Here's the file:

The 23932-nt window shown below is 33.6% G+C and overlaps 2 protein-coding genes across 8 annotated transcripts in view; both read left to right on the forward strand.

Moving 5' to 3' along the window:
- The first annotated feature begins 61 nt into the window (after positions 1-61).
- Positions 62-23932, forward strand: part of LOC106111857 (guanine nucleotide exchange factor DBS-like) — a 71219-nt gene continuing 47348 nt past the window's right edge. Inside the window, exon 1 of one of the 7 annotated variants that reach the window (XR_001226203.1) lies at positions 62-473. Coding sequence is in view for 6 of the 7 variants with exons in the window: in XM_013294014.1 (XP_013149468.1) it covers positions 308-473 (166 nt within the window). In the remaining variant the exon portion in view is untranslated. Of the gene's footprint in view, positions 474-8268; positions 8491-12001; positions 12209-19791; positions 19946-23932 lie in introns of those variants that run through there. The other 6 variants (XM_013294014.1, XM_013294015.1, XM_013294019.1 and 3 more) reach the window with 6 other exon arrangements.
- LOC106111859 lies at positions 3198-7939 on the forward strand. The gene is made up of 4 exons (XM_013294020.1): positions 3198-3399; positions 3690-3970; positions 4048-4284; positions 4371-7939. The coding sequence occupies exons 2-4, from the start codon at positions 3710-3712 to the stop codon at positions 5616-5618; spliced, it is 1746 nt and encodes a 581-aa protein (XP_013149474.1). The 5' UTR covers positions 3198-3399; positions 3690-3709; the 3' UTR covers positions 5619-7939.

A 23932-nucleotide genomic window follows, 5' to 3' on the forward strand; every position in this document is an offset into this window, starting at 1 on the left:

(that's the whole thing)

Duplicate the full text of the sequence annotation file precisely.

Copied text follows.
The 23932-nt window shown below is 33.6% G+C and overlaps 2 protein-coding genes across 8 annotated transcripts in view; both read left to right on the forward strand.

Moving 5' to 3' along the window:
- The first annotated feature begins 61 nt into the window (after positions 1-61).
- Positions 62-23932, forward strand: part of LOC106111857 (guanine nucleotide exchange factor DBS-like) — a 71219-nt gene continuing 47348 nt past the window's right edge. Inside the window, exon 1 of one of the 7 annotated variants that reach the window (XR_001226203.1) lies at positions 62-473. Coding sequence is in view for 6 of the 7 variants with exons in the window: in XM_013294014.1 (XP_013149468.1) it covers positions 308-473 (166 nt within the window). In the remaining variant the exon portion in view is untranslated. Of the gene's footprint in view, positions 474-8268; positions 8491-12001; positions 12209-19791; positions 19946-23932 lie in introns of those variants that run through there. The other 6 variants (XM_013294014.1, XM_013294015.1, XM_013294019.1 and 3 more) reach the window with 6 other exon arrangements.
- LOC106111859 lies at positions 3198-7939 on the forward strand. The gene is made up of 4 exons (XM_013294020.1): positions 3198-3399; positions 3690-3970; positions 4048-4284; positions 4371-7939. The coding sequence occupies exons 2-4, from the start codon at positions 3710-3712 to the stop codon at positions 5616-5618; spliced, it is 1746 nt and encodes a 581-aa protein (XP_013149474.1). The 5' UTR covers positions 3198-3399; positions 3690-3709; the 3' UTR covers positions 5619-7939.

A 23932-nucleotide genomic window follows, 5' to 3' on the forward strand; every position in this document is an offset into this window, starting at 1 on the left: